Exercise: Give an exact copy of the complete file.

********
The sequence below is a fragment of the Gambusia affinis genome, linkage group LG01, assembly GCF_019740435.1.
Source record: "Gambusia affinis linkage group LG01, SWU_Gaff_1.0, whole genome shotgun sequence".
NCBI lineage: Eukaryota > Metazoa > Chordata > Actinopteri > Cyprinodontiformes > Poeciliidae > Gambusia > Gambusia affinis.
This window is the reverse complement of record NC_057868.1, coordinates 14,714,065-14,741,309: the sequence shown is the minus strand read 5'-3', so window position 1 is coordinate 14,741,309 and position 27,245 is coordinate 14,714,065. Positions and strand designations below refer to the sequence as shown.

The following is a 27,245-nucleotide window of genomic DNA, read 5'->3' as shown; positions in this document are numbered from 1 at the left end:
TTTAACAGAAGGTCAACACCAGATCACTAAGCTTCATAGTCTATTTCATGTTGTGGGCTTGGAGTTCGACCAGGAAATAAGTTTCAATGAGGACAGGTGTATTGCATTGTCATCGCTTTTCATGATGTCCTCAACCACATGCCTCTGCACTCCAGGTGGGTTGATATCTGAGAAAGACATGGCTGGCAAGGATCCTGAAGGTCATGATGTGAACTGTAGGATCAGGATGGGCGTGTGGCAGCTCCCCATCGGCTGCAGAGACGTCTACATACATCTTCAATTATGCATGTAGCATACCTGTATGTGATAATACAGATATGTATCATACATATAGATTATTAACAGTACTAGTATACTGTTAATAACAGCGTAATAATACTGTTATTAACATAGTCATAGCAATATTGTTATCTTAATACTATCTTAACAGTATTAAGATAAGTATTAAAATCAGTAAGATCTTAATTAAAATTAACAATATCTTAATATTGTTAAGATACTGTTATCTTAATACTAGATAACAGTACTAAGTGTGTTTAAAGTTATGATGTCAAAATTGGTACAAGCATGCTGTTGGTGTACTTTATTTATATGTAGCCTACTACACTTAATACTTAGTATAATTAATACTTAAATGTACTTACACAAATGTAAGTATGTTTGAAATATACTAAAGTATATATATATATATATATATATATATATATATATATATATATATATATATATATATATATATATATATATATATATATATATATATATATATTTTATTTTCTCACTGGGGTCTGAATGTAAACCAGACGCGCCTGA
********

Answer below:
The sequence below is a fragment of the Gambusia affinis genome, linkage group LG01, assembly GCF_019740435.1.
Source record: "Gambusia affinis linkage group LG01, SWU_Gaff_1.0, whole genome shotgun sequence".
NCBI lineage: Eukaryota > Metazoa > Chordata > Actinopteri > Cyprinodontiformes > Poeciliidae > Gambusia > Gambusia affinis.
This window is the reverse complement of record NC_057868.1, coordinates 14,714,065-14,741,309: the sequence shown is the minus strand read 5'-3', so window position 1 is coordinate 14,741,309 and position 27,245 is coordinate 14,714,065. Positions and strand designations below refer to the sequence as shown.

The following is a 27,245-nucleotide window of genomic DNA, read 5'->3' as shown; positions in this document are numbered from 1 at the left end:
TTTAACAGAAGGTCAACACCAGATCACTAAGCTTCATAGTCTATTTCATGTTGTGGGCTTGGAGTTCGACCAGGAAATAAGTTTCAATGAGGACAGGTGTATTGCATTGTCATCGCTTTTCATGATGTCCTCAACCACATGCCTCTGCACTCCAGGTGGGTTGATATCTGAGAAAGACATGGCTGGCAAGGATCCTGAAGGTCATGATGTGAACTGTAGGATCAGGATGGGCGTGTGGCAGCTCCCCATCGGCTGCAGAGACGTCTACATACATCTTCAATTATGCATGTAGCATACCTGTATGTGATAATACAGATATGTATCATACATATAGATTATTAACAGTACTAGTATACTGTTAATAACAGCGTAATAATACTGTTATTAACATAGTCATAGCAATATTGTTATCTTAATACTATCTTAACAGTATTAAGATAAGTATTAAAATCAGTAAGATCTTAATTAAAATTAACAATATCTTAATATTGTTAAGATACTGTTATCTTAATACTAGATAACAGTACTAAGTGTGTTTAAAGTTATGATGTCAAAATTGGTACAAGCATGCTGTTGGTGTACTTTATTTATATGTAGCCTACTACACTTAATACTTAGTATAATTAATACTTAAATGTACTTACACAAATGTAAGTATGTTTGAAATATACTAAAGTATATATATATATATATATATATATATATATATATATATATATATATATATATATATATATATATATATATATATATATATATATATATATATTTTATTTTCTCACTGGGGTCTGAATGTAAACCAGACGCGCCTGA